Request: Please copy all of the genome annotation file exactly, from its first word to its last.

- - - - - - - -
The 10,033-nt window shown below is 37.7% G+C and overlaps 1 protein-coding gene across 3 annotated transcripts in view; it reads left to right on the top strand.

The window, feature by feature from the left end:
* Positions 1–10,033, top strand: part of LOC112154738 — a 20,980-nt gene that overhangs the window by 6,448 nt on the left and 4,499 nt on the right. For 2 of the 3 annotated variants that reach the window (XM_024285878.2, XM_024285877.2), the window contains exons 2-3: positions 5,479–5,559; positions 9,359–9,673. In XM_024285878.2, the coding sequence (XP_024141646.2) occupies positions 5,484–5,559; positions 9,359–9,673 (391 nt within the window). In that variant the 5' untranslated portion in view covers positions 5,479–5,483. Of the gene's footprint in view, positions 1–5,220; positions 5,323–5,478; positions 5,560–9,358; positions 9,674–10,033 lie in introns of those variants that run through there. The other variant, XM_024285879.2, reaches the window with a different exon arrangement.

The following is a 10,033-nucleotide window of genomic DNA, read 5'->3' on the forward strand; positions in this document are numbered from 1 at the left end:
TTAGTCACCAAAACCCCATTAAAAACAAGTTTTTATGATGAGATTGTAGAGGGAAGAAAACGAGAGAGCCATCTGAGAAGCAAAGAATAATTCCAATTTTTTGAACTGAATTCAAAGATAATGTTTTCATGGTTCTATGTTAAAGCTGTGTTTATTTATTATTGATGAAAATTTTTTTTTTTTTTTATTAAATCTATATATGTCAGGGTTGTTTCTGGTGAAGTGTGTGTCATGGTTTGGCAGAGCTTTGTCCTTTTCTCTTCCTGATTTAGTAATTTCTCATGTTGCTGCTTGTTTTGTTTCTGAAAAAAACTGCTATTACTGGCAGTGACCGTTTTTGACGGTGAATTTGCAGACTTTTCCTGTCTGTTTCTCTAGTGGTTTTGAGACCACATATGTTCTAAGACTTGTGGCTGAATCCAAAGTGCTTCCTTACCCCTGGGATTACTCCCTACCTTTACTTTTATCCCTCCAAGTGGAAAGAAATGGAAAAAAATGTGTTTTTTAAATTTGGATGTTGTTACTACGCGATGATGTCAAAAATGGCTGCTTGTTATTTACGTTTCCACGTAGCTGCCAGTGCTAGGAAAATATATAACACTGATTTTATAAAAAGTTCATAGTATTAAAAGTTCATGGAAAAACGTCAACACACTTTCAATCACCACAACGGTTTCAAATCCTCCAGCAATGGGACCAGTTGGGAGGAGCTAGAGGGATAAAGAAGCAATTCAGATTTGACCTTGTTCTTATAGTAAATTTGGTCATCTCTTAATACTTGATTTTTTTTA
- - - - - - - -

The 10,033-nt window shown below is 37.7% G+C and overlaps 1 protein-coding gene across 3 annotated transcripts in view; it reads left to right on the top strand.

The window, feature by feature from the left end:
* Positions 1–10,033, top strand: part of LOC112154738 — a 20,980-nt gene that overhangs the window by 6,448 nt on the left and 4,499 nt on the right. For 2 of the 3 annotated variants that reach the window (XM_024285878.2, XM_024285877.2), the window contains exons 2-3: positions 5,479–5,559; positions 9,359–9,673. In XM_024285878.2, the coding sequence (XP_024141646.2) occupies positions 5,484–5,559; positions 9,359–9,673 (391 nt within the window). In that variant the 5' untranslated portion in view covers positions 5,479–5,483. Of the gene's footprint in view, positions 1–5,220; positions 5,323–5,478; positions 5,560–9,358; positions 9,674–10,033 lie in introns of those variants that run through there. The other variant, XM_024285879.2, reaches the window with a different exon arrangement.

The following is a 10,033-nucleotide window of genomic DNA, read 5'->3' on the forward strand; positions in this document are numbered from 1 at the left end:
TTAGTCACCAAAACCCCATTAAAAACAAGTTTTTATGATGAGATTGTAGAGGGAAGAAAACGAGAGAGCCATCTGAGAAGCAAAGAATAATTCCAATTTTTTGAACTGAATTCAAAGATAATGTTTTCATGGTTCTATGTTAAAGCTGTGTTTATTTATTATTGATGAAAATTTTTTTTTTTTTTTATTAAATCTATATATGTCAGGGTTGTTTCTGGTGAAGTGTGTGTCATGGTTTGGCAGAGCTTTGTCCTTTTCTCTTCCTGATTTAGTAATTTCTCATGTTGCTGCTTGTTTTGTTTCTGAAAAAAACTGCTATTACTGGCAGTGACCGTTTTTGACGGTGAATTTGCAGACTTTTCCTGTCTGTTTCTCTAGTGGTTTTGAGACCACATATGTTCTAAGACTTGTGGCTGAATCCAAAGTGCTTCCTTACCCCTGGGATTACTCCCTACCTTTACTTTTATCCCTCCAAGTGGAAAGAAATGGAAAAAAATGTGTTTTTTAAATTTGGATGTTGTTACTACGCGATGATGTCAAAAATGGCTGCTTGTTATTTACGTTTCCACGTAGCTGCCAGTGCTAGGAAAATATATAACACTGATTTTATAAAAAGTTCATAGTATTAAAAGTTCATGGAAAAACGTCAACACACTTTCAATCACCACAACGGTTTCAAATCCTCCAGCAATGGGACCAGTTGGGAGGAGCTAGAGGGATAAAGAAGCAATTCAGATTTGACCTTGTTCTTATAGTAAATTTGGTCATCTCTTAATACTTGATTTTTTTTA